Experts and attorneys should also be acutely aware of deadlines and the required detail. In one instance, an expert was barred from testifying entirely after the plaintiff provided the expert’s name and resume on the deadline set by the Court, to be followed later with a one-page “preliminary report”. The Court barred the expert from testifying because “the plaintiff was just way late in naming an expert” and “the expert witness’ report is pretty much a brief of legal conclusions in the case, and I don’t think it is something that offers expert opinions on the issues on which an expert might be allowed to testify in this case”. The Fourth Circuit upheld the decision.
In a securities fraud criminal prosecution, a number of brokerage firm employees were indicted for providing confidential information to outside traders. The government alleged that they were engaged in a “front-running” scheme. The allegations were that the brokerage employees and outside traders were making illicit gains by tipping off outside traders about large client orders so that the outside traders would be able to trade ahead of the large client orders.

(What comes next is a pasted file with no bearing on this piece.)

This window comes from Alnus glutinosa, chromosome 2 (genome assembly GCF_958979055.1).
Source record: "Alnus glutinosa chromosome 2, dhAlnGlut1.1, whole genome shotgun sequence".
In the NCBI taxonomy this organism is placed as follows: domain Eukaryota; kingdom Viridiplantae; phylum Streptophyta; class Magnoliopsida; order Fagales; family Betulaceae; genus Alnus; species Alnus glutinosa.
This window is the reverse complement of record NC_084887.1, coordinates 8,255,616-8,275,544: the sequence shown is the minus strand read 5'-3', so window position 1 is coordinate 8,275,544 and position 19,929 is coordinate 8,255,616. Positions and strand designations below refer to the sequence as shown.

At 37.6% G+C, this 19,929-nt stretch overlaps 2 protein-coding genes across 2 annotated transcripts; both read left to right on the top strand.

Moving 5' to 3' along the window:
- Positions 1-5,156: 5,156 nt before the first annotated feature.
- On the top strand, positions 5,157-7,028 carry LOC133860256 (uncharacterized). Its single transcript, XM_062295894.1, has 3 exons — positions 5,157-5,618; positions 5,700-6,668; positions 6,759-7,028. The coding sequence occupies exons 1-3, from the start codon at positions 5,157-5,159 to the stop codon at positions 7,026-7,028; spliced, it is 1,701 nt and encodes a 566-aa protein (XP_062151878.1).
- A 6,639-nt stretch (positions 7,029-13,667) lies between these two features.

At trial, a defendant attempted to call an expert to testify about the “mechanics of trading on the New York Stock Exchange” and “the meanings of relevant terms, concepts and practices within the securities industry, including but not limited to, day trading, trading volume, order flow, institutional trading, short selling, wash sales, and front-running” as well as the purpose of “squawk boxes.”